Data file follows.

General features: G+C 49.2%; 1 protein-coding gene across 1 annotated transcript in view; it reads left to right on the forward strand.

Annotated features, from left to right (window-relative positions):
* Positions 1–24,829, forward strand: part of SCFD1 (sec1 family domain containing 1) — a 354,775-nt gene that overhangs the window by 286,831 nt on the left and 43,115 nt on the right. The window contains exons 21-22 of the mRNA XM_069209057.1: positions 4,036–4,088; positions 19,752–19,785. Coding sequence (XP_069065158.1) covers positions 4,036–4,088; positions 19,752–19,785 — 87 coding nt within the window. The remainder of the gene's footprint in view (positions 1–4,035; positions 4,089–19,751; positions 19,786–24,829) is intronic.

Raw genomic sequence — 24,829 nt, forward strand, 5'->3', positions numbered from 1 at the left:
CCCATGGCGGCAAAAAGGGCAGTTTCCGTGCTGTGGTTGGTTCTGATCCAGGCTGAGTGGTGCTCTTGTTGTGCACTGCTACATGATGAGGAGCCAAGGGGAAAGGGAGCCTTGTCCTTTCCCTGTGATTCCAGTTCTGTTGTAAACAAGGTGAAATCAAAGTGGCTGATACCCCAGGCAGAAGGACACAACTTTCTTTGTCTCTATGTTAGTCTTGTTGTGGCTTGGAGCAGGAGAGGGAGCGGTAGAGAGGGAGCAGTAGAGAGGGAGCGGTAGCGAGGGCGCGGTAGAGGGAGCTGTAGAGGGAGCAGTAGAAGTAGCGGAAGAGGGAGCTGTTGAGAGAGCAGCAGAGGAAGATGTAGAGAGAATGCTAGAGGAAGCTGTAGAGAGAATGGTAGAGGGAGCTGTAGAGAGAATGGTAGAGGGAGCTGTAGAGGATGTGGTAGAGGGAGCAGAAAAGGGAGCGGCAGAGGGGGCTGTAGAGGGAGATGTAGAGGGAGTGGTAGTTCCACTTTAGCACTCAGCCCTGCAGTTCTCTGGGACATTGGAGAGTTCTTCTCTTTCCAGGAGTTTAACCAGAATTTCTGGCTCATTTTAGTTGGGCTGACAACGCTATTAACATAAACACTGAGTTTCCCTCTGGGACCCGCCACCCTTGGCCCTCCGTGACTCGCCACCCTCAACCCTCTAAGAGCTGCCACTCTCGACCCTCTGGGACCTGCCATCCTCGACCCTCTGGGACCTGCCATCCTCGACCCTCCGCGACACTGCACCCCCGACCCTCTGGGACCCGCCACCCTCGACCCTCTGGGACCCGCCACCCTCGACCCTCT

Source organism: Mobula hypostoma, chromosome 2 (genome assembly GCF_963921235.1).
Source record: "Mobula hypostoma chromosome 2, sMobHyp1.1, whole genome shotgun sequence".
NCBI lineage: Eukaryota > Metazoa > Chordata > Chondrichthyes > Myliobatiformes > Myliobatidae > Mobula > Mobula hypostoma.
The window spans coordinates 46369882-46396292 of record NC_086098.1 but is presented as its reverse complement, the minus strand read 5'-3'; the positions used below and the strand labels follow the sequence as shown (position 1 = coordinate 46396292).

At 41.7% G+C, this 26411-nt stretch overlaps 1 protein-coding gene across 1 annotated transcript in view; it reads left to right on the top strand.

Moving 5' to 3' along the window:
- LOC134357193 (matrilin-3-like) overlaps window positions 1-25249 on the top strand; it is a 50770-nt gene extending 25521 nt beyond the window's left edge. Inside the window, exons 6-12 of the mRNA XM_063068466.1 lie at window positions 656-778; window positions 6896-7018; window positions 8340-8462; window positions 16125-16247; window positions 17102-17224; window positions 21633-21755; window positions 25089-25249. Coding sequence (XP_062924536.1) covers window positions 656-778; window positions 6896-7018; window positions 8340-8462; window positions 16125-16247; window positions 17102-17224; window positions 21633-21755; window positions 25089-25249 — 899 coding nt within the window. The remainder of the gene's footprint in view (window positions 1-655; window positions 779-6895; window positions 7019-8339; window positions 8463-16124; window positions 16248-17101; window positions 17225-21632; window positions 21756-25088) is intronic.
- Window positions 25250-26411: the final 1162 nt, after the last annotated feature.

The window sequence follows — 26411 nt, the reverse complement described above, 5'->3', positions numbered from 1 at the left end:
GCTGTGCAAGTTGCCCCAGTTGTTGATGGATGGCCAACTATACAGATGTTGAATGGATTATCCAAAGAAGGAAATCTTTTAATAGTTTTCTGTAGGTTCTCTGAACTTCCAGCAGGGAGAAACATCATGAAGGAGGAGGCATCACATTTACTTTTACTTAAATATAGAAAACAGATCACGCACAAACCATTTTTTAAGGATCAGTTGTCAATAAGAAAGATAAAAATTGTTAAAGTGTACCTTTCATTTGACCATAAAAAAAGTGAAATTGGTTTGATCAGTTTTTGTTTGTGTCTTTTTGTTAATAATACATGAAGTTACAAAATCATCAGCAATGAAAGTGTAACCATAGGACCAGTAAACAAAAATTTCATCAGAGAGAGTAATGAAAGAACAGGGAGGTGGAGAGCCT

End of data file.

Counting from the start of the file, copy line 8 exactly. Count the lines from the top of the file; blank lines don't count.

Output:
NCBI lineage: Eukaryota > Metazoa > Chordata > Chondrichthyes > Myliobatiformes > Myliobatidae > Mobula > Mobula hypostoma.